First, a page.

The study was expected to provide quantitative information to be used in future discussions on the positive and negative effects of white clover on dry matter production and quality, soil fertility, species composition, and biodiversity. Experience in Bhutan may be relevant for other Himalayan or temperate regions at similar latitudes where white clover is present or being introduced.

Materials and methods

All sample sites were located in Bumthang district, central Bhutan, at latitudes ranging from 27°–28°N. The average annual rainfall recorded across the sites varied from 776 to 1333 mm, depending on elevation and topography (RNR-RC Jakar 1998). A total of 27 sites were selected using the following criteria: 1) grassland used for grazing large ruminants (cattle or yak); 2) sites representing altitudinal ranges from 2600 to 4000 m; and 3) sites where patches with high clover dominance can be found next to patches with little or no clover. The grazing pressure was not uniform across the sample sites. No reliable information is available on stocking rates, which are estimated to range from 0.1 to 0.5 livestock units/ha. As the time of observation coincided with the end of the growing season, grazing pressure was moderate in most places. Most sites are exposed to heavy grazing pressure during the dry winter period.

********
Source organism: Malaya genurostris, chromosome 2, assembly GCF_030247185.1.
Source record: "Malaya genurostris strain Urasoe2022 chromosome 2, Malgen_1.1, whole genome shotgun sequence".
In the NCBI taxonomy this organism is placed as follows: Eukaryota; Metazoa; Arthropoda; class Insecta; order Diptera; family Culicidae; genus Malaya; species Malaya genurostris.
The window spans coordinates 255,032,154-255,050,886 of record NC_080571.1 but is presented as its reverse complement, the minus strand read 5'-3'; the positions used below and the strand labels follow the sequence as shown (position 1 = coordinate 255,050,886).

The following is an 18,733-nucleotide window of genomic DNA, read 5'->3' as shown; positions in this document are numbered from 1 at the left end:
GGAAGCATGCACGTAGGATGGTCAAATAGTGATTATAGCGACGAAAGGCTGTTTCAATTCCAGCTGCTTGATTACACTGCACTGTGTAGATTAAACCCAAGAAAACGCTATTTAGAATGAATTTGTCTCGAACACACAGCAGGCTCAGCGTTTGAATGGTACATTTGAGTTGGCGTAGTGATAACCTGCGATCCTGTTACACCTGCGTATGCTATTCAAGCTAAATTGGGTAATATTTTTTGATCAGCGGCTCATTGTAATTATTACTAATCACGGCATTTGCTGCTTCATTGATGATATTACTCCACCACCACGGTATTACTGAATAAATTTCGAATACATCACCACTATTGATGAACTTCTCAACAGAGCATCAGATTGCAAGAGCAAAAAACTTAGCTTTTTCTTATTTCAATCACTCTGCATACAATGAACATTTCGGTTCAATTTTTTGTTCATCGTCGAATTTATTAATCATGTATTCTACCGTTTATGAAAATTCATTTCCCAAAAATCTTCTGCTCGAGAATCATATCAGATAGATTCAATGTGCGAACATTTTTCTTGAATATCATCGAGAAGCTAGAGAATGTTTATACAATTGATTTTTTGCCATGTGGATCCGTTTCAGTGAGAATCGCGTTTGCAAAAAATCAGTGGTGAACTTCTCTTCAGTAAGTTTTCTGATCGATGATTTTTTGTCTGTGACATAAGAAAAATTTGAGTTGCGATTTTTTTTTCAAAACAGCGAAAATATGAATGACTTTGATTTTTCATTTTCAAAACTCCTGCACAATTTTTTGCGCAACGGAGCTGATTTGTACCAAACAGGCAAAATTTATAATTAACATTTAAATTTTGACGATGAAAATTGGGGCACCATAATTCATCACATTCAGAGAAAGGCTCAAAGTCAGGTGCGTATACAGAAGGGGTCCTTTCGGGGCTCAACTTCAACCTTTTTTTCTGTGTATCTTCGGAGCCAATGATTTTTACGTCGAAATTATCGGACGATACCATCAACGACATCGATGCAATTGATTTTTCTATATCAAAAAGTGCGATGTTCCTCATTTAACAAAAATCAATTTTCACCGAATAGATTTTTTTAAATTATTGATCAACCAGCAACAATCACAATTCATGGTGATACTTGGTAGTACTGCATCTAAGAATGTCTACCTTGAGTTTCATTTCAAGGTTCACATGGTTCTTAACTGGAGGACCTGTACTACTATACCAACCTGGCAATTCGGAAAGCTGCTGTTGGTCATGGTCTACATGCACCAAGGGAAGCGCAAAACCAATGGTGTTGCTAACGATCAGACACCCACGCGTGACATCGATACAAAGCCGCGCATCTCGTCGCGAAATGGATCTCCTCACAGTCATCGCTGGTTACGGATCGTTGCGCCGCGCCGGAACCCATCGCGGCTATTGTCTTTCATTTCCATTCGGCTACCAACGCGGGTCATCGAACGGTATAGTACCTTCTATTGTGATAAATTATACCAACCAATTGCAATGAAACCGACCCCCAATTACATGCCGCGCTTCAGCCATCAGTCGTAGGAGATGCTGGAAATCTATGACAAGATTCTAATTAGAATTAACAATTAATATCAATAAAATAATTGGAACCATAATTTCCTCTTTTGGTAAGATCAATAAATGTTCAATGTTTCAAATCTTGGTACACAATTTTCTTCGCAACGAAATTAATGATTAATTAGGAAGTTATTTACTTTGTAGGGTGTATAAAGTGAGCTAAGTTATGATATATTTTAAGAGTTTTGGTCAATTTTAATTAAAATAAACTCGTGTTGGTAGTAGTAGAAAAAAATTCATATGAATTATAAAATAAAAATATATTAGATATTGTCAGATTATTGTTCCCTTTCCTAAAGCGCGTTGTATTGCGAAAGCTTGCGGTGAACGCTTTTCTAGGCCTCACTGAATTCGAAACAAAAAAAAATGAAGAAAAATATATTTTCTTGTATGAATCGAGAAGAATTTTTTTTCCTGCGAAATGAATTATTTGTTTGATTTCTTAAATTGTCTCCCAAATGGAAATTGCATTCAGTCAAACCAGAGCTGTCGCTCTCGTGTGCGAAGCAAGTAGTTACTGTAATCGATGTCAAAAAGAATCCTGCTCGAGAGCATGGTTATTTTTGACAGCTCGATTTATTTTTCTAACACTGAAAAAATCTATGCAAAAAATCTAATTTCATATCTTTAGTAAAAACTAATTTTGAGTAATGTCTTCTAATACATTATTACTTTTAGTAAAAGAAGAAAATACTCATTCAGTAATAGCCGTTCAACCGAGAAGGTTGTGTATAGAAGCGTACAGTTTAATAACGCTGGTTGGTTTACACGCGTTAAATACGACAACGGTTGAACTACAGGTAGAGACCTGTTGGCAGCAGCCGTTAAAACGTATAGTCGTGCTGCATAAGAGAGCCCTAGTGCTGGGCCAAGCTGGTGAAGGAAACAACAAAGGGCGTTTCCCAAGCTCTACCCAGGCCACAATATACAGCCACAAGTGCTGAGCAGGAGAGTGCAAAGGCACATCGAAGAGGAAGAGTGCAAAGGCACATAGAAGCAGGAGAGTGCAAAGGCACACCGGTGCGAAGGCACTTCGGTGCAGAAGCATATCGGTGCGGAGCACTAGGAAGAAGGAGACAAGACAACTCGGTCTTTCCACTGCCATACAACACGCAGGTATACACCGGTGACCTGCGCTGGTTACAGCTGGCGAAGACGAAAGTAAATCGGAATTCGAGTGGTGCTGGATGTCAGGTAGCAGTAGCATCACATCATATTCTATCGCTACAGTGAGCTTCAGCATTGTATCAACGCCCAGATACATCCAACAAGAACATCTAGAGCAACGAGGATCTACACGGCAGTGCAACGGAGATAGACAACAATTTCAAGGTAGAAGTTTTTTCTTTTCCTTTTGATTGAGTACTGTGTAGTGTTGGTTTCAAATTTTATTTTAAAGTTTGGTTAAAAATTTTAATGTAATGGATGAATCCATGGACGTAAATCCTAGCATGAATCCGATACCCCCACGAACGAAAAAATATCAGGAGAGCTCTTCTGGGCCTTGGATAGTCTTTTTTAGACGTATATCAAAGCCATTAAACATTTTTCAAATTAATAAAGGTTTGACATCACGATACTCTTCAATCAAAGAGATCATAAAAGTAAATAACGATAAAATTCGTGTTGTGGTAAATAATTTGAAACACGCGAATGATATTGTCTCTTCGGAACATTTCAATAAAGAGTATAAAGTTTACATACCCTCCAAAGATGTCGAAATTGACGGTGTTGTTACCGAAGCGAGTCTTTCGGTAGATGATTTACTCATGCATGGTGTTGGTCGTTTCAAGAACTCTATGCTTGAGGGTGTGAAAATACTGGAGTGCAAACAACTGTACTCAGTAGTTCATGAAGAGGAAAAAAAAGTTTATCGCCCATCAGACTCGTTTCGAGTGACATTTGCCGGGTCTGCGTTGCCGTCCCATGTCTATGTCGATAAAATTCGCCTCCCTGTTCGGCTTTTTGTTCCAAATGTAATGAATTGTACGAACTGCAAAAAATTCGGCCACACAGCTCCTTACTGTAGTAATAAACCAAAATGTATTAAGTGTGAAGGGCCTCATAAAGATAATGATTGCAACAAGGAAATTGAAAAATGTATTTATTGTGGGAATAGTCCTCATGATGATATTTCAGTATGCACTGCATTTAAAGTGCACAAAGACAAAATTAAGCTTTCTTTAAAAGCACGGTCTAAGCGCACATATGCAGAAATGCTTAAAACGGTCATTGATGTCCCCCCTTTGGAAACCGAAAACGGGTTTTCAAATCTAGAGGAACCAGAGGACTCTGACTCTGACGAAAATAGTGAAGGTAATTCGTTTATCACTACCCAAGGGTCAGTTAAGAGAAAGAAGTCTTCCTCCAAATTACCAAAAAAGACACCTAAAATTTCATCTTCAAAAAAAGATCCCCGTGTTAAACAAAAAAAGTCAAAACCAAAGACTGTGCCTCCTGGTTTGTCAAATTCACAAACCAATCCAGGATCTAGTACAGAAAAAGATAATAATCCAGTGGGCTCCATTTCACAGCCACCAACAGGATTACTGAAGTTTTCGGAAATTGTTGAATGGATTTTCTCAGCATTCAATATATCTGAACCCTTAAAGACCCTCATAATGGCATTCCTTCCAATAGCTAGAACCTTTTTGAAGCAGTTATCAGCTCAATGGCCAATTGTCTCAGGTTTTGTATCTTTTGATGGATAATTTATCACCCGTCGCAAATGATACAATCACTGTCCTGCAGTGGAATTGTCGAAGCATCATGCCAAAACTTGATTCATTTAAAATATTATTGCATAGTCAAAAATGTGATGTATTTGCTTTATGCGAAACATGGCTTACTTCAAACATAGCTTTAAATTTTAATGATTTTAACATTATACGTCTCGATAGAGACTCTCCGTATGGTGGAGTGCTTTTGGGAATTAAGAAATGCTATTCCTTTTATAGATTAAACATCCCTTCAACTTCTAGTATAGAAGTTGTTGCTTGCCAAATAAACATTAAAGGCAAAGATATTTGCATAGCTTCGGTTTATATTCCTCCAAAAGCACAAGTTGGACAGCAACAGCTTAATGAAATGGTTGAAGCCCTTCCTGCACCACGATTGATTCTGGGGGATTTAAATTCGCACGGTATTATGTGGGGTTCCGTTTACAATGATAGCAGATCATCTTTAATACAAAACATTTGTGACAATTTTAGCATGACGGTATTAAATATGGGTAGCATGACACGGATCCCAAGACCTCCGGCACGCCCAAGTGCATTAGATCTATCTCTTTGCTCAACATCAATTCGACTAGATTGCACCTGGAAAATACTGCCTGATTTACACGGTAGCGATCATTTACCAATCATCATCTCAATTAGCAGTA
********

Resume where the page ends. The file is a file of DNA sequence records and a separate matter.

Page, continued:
At each site, within a radius of 5 m, 6 sampling quadrats (25 x 25 cm) were selected arbitrarily for each treatment of T1) patches with high clover presence, T2) patches with medium clover presence, and T3) patches with little or no clover. For high altitudes it was not possible to find patches with high clover presence, and for those sites observations were limited to T3. The following records on vegetation were collected from each quadrat: 1) visual estimate of the contribution to the biomass by white clover, grass/sedge species, and by broadleaf species and estimates of bare ground; 2) weight of above-ground biomass, clipped and oven dried at 70°C; and 3) frequency of individual species based on presence in the quadrat.

A “proportional frequency” was calculated for the 4 most important grass species as follows:

Proportional frequency (%) = Frequency of individual species/sum of frequencies for all grass species*100

From each quadrat a soil sample to a depth of 15 cm was collected using an Oakfield core sampler (17 mm diameter). Soil samples and plant biomass from the 6 quadrats of the same treatment were bulked for individual sample sites. Oven-dried plant biomass was milled and analyzed for ADF (acid detergent fiber), N, P, K, Ca, and Mg (SPAL 1998). Air-dried soil samples were analyzed for C, N, available P (Bray), available K, exchangeable Ca, exchangeable Mg, CEC (Cation Exchange Capacity), and pH (SPAL 1998). All analytical work except ADF was carried out by the National Soil Service Centre, Simtokha. Standard statistical methods including analysis of variance (using individual sample sites as replicates) and regression were used to evaluate the data generated.


Grassland vegetation and the influence of white clover